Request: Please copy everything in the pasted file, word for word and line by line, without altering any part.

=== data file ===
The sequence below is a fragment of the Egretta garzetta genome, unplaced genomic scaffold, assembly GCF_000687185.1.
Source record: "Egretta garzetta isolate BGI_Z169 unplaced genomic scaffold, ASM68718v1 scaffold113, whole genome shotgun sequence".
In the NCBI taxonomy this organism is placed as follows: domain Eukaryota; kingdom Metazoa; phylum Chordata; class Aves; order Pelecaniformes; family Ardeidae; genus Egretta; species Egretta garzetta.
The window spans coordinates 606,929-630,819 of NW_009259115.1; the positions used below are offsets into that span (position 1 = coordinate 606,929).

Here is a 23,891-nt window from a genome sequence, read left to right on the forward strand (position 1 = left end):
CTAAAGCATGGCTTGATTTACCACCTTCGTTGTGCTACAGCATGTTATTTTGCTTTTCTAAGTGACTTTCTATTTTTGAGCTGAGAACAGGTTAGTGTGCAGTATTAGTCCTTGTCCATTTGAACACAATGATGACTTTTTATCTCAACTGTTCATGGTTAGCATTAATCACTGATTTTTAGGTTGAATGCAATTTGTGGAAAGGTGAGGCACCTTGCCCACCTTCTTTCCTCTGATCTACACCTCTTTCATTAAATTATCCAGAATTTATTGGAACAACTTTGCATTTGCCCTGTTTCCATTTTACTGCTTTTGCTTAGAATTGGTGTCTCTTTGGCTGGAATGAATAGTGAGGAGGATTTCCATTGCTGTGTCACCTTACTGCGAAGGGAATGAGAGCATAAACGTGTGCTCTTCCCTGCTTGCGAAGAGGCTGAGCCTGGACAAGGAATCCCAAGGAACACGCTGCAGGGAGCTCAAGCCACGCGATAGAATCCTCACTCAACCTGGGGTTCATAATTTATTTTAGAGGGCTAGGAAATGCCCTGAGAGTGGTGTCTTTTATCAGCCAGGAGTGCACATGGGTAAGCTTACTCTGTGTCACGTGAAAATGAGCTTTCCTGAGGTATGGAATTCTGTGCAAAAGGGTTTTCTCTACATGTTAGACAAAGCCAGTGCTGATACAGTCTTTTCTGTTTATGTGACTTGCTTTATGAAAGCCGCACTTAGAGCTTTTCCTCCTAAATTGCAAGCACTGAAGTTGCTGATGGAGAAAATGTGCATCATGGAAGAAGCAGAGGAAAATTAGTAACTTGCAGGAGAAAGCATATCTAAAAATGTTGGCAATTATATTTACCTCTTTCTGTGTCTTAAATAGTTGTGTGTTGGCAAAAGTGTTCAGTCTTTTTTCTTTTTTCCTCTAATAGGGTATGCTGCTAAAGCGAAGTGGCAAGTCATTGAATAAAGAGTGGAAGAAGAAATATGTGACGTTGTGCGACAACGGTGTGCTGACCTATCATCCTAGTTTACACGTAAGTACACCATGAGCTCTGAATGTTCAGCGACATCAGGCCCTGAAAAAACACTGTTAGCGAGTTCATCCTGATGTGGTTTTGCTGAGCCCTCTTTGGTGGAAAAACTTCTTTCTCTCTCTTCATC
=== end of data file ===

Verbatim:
The sequence below is a fragment of the Egretta garzetta genome, unplaced genomic scaffold, assembly GCF_000687185.1.
Source record: "Egretta garzetta isolate BGI_Z169 unplaced genomic scaffold, ASM68718v1 scaffold113, whole genome shotgun sequence".
In the NCBI taxonomy this organism is placed as follows: domain Eukaryota; kingdom Metazoa; phylum Chordata; class Aves; order Pelecaniformes; family Ardeidae; genus Egretta; species Egretta garzetta.
The window spans coordinates 606,929-630,819 of NW_009259115.1; the positions used below are offsets into that span (position 1 = coordinate 606,929).

Here is a 23,891-nt window from a genome sequence, read left to right on the forward strand (position 1 = left end):
CTAAAGCATGGCTTGATTTACCACCTTCGTTGTGCTACAGCATGTTATTTTGCTTTTCTAAGTGACTTTCTATTTTTGAGCTGAGAACAGGTTAGTGTGCAGTATTAGTCCTTGTCCATTTGAACACAATGATGACTTTTTATCTCAACTGTTCATGGTTAGCATTAATCACTGATTTTTAGGTTGAATGCAATTTGTGGAAAGGTGAGGCACCTTGCCCACCTTCTTTCCTCTGATCTACACCTCTTTCATTAAATTATCCAGAATTTATTGGAACAACTTTGCATTTGCCCTGTTTCCATTTTACTGCTTTTGCTTAGAATTGGTGTCTCTTTGGCTGGAATGAATAGTGAGGAGGATTTCCATTGCTGTGTCACCTTACTGCGAAGGGAATGAGAGCATAAACGTGTGCTCTTCCCTGCTTGCGAAGAGGCTGAGCCTGGACAAGGAATCCCAAGGAACACGCTGCAGGGAGCTCAAGCCACGCGATAGAATCCTCACTCAACCTGGGGTTCATAATTTATTTTAGAGGGCTAGGAAATGCCCTGAGAGTGGTGTCTTTTATCAGCCAGGAGTGCACATGGGTAAGCTTACTCTGTGTCACGTGAAAATGAGCTTTCCTGAGGTATGGAATTCTGTGCAAAAGGGTTTTCTCTACATGTTAGACAAAGCCAGTGCTGATACAGTCTTTTCTGTTTATGTGACTTGCTTTATGAAAGCCGCACTTAGAGCTTTTCCTCCTAAATTGCAAGCACTGAAGTTGCTGATGGAGAAAATGTGCATCATGGAAGAAGCAGAGGAAAATTAGTAACTTGCAGGAGAAAGCATATCTAAAAATGTTGGCAATTATATTTACCTCTTTCTGTGTCTTAAATAGTTGTGTGTTGGCAAAAGTGTTCAGTCTTTTTTCTTTTTTCCTCTAATAGGGTATGCTGCTAAAGCGAAGTGGCAAGTCATTGAATAAAGAGTGGAAGAAGAAATATGTGACGTTGTGCGACAACGGTGTGCTGACCTATCATCCTAGTTTACACGTAAGTACACCATGAGCTCTGAATGTTCAGCGACATCAGGCCCTGAAAAAACACTGTTAGCGAGTTCATCCTGATGTGGTTTTGCTGAGCCCTCTTTGGTGGAAAAACTTCTTTCTCTCTCTTCATC